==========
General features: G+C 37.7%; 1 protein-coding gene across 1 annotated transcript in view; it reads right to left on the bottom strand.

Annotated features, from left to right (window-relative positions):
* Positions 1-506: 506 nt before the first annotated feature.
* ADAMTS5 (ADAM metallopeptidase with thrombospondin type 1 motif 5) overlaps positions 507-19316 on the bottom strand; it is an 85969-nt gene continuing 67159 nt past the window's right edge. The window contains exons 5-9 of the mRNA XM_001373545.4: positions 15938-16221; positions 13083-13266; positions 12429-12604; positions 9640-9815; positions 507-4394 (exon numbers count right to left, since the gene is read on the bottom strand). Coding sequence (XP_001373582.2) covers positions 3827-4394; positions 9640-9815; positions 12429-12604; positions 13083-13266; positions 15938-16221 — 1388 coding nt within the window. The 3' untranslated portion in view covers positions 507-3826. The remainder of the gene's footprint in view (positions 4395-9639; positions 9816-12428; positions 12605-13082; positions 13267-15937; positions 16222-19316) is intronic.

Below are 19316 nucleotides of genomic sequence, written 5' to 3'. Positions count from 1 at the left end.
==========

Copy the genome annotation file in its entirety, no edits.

General features: G+C 37.7%; 1 protein-coding gene across 1 annotated transcript in view; it reads right to left on the bottom strand.

Annotated features, from left to right (window-relative positions):
* Positions 1-506: 506 nt before the first annotated feature.
* ADAMTS5 (ADAM metallopeptidase with thrombospondin type 1 motif 5) overlaps positions 507-19316 on the bottom strand; it is an 85969-nt gene continuing 67159 nt past the window's right edge. The window contains exons 5-9 of the mRNA XM_001373545.4: positions 15938-16221; positions 13083-13266; positions 12429-12604; positions 9640-9815; positions 507-4394 (exon numbers count right to left, since the gene is read on the bottom strand). Coding sequence (XP_001373582.2) covers positions 3827-4394; positions 9640-9815; positions 12429-12604; positions 13083-13266; positions 15938-16221 — 1388 coding nt within the window. The 3' untranslated portion in view covers positions 507-3826. The remainder of the gene's footprint in view (positions 4395-9639; positions 9816-12428; positions 12605-13082; positions 13267-15937; positions 16222-19316) is intronic.

Below are 19316 nucleotides of genomic sequence, written 5' to 3'. Positions count from 1 at the left end.